As reported by the lawyer of Nadezhda Buyanova, a 67-year-old pediatrician from Moscow, she was charged in the final version.Buyanova is accused of spreading "fakes" about the Russian Army motivated by political, national or ideological hatred. Now she faces up to 10 years of imprisonment. The case against the medic was initiated based on a complaint by Anastasia Akinshina, who did not like how she was spoken to during an appointment.


The Federal Bailiff Service in the Perm region announced that vehicles confiscated from drunk drivers will be donated "for the needs of the 'special military operation.'" The governor of the Astrakhan region, Igor Babushkin, suggested transferring fish seized from poachers to the military. Meanwhile, a confiscated batch of contraband worth 10 million rubles [$106,200] has already been sent to the war zone from the Volgograd region.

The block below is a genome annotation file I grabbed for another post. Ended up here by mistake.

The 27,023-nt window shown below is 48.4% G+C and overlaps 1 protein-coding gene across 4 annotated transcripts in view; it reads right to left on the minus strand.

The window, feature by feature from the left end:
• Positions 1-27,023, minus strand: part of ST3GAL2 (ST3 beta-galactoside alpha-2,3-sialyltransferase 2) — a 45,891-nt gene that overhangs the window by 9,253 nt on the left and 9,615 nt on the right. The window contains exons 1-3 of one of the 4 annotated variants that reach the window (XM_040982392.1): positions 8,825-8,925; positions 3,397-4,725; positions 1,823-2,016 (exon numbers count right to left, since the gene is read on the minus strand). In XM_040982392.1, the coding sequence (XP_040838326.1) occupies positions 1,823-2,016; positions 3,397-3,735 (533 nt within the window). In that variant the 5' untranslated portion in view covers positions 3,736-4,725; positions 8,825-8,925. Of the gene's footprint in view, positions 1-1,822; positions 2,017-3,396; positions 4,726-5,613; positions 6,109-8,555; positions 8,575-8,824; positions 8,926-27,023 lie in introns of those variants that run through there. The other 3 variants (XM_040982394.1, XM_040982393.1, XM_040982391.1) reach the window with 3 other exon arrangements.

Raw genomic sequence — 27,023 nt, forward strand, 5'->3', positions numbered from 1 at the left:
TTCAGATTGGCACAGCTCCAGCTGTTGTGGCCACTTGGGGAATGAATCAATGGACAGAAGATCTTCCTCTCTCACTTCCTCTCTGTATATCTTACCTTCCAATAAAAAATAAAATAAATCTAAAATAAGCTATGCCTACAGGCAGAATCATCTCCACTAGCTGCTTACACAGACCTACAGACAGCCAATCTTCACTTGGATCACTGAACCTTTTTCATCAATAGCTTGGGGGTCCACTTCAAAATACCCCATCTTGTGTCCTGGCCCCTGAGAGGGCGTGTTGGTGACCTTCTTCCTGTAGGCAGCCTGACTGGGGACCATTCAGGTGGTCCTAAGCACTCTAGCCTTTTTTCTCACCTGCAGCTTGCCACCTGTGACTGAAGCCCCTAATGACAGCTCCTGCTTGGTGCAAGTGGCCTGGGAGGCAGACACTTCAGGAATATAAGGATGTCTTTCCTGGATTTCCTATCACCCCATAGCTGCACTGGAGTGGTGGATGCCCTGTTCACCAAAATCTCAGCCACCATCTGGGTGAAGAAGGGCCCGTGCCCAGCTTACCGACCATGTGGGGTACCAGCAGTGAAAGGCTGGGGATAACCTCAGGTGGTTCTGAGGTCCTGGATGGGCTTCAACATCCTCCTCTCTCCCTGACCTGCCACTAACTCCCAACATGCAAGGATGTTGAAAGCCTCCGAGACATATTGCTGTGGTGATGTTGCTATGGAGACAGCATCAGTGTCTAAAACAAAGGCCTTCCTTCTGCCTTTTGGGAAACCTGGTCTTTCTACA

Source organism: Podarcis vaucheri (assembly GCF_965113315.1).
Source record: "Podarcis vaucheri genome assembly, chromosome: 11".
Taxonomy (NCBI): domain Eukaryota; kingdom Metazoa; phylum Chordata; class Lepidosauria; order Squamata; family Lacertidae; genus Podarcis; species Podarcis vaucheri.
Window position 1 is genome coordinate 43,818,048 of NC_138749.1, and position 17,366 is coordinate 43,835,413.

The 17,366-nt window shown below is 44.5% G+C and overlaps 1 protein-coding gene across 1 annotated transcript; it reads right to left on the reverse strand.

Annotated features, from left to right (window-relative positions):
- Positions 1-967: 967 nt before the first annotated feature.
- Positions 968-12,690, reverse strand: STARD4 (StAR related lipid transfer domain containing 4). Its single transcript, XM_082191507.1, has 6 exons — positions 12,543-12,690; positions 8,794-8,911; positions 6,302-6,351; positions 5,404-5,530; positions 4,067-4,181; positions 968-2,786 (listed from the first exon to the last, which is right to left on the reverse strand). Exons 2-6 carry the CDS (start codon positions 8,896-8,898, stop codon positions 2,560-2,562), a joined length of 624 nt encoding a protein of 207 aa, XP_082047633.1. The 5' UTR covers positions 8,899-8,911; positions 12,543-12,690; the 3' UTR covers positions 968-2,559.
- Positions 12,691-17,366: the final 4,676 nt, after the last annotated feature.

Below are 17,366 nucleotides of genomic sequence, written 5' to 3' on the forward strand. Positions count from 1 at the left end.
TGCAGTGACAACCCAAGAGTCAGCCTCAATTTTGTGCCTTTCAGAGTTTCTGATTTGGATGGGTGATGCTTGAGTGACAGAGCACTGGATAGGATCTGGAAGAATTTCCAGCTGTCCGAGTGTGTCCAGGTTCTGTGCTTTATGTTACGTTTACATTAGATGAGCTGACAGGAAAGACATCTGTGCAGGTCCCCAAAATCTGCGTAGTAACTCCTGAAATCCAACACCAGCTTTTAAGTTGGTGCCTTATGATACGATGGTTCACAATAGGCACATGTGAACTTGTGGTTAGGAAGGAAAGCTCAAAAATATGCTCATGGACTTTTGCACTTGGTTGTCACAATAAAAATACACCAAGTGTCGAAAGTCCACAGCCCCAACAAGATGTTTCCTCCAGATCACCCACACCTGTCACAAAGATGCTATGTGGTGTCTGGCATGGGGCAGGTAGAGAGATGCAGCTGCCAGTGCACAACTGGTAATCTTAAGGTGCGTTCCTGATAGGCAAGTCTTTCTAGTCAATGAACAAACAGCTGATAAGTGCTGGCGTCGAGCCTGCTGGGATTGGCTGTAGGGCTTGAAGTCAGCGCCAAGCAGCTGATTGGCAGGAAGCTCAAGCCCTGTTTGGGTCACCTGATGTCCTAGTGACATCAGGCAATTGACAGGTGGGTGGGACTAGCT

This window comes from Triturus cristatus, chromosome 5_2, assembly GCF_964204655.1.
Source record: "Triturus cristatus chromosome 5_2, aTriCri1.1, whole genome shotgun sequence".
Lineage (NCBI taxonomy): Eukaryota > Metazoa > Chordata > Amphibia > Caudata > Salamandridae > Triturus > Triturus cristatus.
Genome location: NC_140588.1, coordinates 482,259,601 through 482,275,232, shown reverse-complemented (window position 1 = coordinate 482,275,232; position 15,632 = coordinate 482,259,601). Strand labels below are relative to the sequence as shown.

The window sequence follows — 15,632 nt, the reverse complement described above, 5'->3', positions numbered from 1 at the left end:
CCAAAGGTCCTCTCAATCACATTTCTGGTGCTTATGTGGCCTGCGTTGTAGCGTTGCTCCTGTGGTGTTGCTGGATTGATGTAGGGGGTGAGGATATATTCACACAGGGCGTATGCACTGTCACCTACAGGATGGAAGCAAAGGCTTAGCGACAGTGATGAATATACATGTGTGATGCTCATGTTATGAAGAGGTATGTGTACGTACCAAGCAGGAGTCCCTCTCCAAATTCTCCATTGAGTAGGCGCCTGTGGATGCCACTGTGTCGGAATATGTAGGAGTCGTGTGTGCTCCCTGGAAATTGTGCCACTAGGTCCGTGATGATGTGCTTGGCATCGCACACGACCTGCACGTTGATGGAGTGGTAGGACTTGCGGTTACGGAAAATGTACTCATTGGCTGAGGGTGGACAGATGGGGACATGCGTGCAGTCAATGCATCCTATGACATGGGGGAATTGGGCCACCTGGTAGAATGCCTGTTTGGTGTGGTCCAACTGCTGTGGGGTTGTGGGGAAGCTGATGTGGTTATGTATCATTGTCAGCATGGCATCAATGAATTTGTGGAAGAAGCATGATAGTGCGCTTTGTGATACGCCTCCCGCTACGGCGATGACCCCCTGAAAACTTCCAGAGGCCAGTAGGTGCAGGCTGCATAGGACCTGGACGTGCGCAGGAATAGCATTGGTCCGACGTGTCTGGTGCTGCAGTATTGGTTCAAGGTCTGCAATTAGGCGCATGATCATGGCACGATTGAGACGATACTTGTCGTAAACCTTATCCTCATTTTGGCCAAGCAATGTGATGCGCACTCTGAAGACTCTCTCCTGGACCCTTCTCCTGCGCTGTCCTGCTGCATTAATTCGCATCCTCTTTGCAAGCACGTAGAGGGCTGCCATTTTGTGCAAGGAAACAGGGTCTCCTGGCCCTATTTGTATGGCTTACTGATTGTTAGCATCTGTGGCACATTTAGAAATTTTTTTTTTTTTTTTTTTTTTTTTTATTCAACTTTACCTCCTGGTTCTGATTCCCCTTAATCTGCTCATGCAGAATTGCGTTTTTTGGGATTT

Chechnya will involve Palestinian refugees in the production of vehicles for the military at the Chechenavto plant, which produces "Jihad-mobiles."

Children and Educational System

The "Across the Centuries" flash mob, designed to commemorate a new Memorial Day adopted in 2021—the Day of Unified Actions in Memory of the "Genocide of the Soviet People"—is taking place in schools across various regions of Russia. In the two weeks since its launch, nearly 2,000 schools and colleges have participated and published photo reports of their events. In several cases, children were organized into the shape of a five-pointed star, and some were even forced to kneel. After reports of these incidents spread in the media, all the schools mentioned in the post published by the Agenstvo [Agency] independent media outlet removed their photos.

In the last lesson of the "Talking About Important Things" series [a compulsory lesson held every Monday in schools across the country], schools and colleges are set to promote student labor teams, work outside of school hours, and the benefits of employment from the age of 14.